Serbia's casualties accounted for 8% of the total Entente military deaths; 58% (243,600) soldiers of the Serbian army perished in the war. The total number of casualties is placed around 700,000, more than 16% of Serbia's prewar size, and a majority (57%) of its overall male population. As the peace terms were being negotiated the Serbian Royal Family was not allowed to return by the occupation authorities. On 26 November 1919, the peace treaty reduced Serbia to its 1912 borders. In addition to the border changes on 1 December 1918, at Krsmanović's House at Terazije, Serbian Prince Regent Alexander was replaced by his brother George under King Peter I.

File:Skupstina 1900.jpg

King Peter was succeeded by his son, Geoerge, in August 1921. Nationalists and pacifists clashed in the parliament, and most governments were fragile and short-lived. Nikola Pašić, a conservative prime minister, headed or dominated most governments until his death. The effect of King George's dictatorship was to further alienate the non-Serbs accross the border from the idea of unity.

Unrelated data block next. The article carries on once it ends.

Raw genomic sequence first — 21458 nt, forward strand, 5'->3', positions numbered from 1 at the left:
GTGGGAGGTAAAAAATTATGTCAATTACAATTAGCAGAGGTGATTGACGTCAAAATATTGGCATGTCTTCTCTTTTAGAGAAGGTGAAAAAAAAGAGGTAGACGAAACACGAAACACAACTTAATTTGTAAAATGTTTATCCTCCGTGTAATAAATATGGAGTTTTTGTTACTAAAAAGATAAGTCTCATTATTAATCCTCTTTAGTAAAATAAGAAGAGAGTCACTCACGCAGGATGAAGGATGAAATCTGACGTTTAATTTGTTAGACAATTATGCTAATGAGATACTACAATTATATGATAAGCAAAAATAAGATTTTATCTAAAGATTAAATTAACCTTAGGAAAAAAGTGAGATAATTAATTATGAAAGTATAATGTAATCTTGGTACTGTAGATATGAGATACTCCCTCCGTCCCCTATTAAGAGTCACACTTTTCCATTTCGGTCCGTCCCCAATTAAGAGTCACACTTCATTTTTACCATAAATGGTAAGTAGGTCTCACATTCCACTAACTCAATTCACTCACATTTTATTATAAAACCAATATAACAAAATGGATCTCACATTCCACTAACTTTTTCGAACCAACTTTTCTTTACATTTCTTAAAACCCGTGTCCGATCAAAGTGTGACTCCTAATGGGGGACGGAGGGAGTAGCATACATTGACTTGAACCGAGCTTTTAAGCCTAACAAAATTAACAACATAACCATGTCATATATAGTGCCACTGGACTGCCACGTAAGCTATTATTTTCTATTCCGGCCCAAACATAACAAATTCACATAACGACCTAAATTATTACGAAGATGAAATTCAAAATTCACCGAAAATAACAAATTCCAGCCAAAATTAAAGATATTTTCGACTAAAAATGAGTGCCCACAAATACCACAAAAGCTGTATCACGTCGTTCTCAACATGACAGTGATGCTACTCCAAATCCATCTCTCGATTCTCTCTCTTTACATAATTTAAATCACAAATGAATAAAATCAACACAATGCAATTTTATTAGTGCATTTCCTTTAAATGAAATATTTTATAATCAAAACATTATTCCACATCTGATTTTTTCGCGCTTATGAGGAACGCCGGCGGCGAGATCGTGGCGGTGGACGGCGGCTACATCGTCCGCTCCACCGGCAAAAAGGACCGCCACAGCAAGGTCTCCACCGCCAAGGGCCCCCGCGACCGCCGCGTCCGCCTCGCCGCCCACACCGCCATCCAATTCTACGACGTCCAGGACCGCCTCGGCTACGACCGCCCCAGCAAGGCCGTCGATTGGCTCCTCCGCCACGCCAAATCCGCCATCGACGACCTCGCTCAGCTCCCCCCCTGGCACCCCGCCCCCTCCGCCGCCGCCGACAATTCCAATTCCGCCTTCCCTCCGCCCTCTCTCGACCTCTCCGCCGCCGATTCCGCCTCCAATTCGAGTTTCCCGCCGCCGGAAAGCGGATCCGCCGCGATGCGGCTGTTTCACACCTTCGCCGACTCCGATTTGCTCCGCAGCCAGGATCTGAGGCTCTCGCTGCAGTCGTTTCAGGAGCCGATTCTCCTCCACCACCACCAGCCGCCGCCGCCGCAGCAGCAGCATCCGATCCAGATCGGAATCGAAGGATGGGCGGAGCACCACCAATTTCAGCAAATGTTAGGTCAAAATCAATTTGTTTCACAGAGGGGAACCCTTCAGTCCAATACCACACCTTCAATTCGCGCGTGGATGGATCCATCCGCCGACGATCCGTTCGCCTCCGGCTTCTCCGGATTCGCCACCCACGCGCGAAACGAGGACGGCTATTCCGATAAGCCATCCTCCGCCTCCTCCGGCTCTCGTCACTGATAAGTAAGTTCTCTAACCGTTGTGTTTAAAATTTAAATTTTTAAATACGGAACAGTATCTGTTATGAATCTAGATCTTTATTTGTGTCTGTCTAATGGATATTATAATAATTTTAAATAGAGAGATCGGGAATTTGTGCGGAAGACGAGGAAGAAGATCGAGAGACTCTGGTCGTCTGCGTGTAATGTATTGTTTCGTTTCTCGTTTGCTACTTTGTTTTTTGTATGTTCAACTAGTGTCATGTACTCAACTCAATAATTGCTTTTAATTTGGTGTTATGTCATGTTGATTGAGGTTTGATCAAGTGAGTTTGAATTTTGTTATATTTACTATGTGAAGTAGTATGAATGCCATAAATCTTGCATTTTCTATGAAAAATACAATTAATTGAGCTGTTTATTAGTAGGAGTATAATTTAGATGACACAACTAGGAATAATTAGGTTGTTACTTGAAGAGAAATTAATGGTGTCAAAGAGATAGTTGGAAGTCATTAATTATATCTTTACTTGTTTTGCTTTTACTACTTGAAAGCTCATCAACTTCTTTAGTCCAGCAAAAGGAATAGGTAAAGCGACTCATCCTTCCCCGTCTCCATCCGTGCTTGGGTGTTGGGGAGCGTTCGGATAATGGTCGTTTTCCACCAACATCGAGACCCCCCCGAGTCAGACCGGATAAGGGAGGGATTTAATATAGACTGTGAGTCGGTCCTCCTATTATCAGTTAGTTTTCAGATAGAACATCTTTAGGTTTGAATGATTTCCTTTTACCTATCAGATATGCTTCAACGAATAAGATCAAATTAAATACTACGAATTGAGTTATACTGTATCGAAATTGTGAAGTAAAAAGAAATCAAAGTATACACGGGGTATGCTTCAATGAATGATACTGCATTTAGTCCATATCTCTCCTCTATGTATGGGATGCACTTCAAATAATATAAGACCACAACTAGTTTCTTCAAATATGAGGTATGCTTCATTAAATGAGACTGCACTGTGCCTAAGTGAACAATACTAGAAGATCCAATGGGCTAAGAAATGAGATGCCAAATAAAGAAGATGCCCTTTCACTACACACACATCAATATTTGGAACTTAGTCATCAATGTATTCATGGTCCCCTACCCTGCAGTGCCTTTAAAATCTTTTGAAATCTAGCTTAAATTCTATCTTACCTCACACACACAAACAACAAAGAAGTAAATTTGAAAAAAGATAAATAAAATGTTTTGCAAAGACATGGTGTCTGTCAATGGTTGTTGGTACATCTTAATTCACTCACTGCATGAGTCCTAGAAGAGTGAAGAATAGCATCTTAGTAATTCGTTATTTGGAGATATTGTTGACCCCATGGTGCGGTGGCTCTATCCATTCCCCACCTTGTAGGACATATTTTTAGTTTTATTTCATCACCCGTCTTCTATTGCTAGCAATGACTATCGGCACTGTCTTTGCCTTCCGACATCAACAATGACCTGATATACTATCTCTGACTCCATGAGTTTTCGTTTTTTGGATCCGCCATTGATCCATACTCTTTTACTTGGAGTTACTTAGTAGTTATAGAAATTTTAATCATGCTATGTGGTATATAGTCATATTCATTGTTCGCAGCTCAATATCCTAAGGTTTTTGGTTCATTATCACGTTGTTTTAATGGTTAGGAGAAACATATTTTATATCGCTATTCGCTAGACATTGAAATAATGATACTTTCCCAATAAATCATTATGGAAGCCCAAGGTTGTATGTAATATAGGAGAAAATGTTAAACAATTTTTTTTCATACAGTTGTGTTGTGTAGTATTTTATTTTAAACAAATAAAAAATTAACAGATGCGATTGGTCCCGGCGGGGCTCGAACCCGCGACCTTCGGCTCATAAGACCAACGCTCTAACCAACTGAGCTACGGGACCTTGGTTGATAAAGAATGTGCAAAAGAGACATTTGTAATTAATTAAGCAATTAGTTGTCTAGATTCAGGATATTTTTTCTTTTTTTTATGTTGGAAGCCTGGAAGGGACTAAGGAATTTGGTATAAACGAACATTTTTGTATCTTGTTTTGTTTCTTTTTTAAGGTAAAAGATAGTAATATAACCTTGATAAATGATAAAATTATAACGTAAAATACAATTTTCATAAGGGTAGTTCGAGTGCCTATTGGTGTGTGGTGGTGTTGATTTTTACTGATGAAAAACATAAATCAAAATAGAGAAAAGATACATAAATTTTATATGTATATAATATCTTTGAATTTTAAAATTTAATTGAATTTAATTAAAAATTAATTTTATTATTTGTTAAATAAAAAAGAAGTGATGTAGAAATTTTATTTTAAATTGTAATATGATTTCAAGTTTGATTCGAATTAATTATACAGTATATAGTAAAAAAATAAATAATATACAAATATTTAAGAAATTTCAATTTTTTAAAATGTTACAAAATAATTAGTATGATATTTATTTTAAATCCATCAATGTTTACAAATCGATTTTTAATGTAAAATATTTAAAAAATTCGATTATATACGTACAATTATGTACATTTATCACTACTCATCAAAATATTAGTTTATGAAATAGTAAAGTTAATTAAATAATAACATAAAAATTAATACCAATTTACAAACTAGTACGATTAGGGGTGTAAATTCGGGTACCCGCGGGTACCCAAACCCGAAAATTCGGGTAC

Prince Alexander was assassinated in Marseille, during an official visit in 1934 by Vlado Chernozemski, member of the IMRO. King George adopted his eleven-year-old nephew Peter as his heir greatly upsetting the Austrians.

European WarEdit

Political transitionEdit



During its existence, the Kingdom was ruled by two dynasties: the House of Obrenović and the House of Karađorđević. King Milan Obrenović ruled from 6 March 1882 to 6 March 1889, when he abdicated the throne. He was succeeded by his son, Aleksandar Obrenović, who ruled from 6 March 1889 to 11 June 1903, when he was deposed by a group of officers. The slaughter of the royal couple (the king and Queen Draga) by the Black Hand shocked Europe. This opened the way for the descendants of Karađorđe (Karageorge), regarded by Serbs throughout the Balkans as the man who threw off the Turkish yoke, to return to the throne. Petar Karađorđević was initially reluctant to accept the crown, disgusted as he was by the coup d'état. However, he finally did accept and was the Kingdom's sovereign from 15 June 1903 to 21 September 1918, five days after the armistice with the Central Powers was signed.